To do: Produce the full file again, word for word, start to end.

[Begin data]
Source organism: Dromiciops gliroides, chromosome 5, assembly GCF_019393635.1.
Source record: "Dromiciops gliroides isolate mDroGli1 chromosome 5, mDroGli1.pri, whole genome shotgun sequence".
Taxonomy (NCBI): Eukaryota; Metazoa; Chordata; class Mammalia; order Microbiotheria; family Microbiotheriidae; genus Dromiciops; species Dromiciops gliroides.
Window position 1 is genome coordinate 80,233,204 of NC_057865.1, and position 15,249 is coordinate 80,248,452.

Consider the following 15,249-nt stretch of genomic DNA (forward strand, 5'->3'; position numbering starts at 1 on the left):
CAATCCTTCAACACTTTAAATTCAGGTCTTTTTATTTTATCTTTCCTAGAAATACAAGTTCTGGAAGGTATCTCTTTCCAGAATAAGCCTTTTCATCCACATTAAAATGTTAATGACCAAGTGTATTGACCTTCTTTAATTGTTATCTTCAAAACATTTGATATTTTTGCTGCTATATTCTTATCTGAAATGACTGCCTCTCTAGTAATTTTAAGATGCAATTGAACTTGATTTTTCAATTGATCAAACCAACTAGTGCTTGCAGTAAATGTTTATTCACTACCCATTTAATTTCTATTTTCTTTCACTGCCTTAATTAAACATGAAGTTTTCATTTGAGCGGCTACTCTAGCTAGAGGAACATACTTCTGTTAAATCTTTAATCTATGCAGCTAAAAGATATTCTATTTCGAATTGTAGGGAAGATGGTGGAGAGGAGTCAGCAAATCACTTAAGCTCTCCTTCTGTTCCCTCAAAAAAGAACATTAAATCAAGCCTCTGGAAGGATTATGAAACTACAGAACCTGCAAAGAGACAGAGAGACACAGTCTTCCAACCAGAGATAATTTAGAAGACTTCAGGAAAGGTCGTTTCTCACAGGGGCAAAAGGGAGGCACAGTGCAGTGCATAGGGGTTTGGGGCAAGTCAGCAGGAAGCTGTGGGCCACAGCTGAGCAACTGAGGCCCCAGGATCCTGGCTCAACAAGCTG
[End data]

Source organism: Dromiciops gliroides, chromosome 5, assembly GCF_019393635.1.
Source record: "Dromiciops gliroides isolate mDroGli1 chromosome 5, mDroGli1.pri, whole genome shotgun sequence".
Taxonomy (NCBI): Eukaryota; Metazoa; Chordata; class Mammalia; order Microbiotheria; family Microbiotheriidae; genus Dromiciops; species Dromiciops gliroides.
Window position 1 is genome coordinate 80,233,204 of NC_057865.1, and position 15,249 is coordinate 80,248,452.

Consider the following 15,249-nt stretch of genomic DNA (forward strand, 5'->3'; position numbering starts at 1 on the left):
CAATCCTTCAACACTTTAAATTCAGGTCTTTTTATTTTATCTTTCCTAGAAATACAAGTTCTGGAAGGTATCTCTTTCCAGAATAAGCCTTTTCATCCACATTAAAATGTTAATGACCAAGTGTATTGACCTTCTTTAATTGTTATCTTCAAAACATTTGATATTTTTGCTGCTATATTCTTATCTGAAATGACTGCCTCTCTAGTAATTTTAAGATGCAATTGAACTTGATTTTTCAATTGATCAAACCAACTAGTGCTTGCAGTAAATGTTTATTCACTACCCATTTAATTTCTATTTTCTTTCACTGCCTTAATTAAACATGAAGTTTTCATTTGAGCGGCTACTCTAGCTAGAGGAACATACTTCTGTTAAATCTTTAATCTATGCAGCTAAAAGATATTCTATTTCGAATTGTAGGGAAGATGGTGGAGAGGAGTCAGCAAATCACTTAAGCTCTCCTTCTGTTCCCTCAAAAAAGAACATTAAATCAAGCCTCTGGAAGGATTATGAAACTACAGAACCTGCAAAGAGACAGAGAGACACAGTCTTCCAACCAGAGATAATTTAGAAGACTTCAGGAAAGGTCGTTTCTCACAGGGGCAAAAGGGAGGCACAGTGCAGTGCATAGGGGTTTGGGGCAAGTCAGCAGGAAGCTGTGGGCCACAGCTGAGCAACTGAGGCCCCAGGATCCTGGCTCAACAAGCTG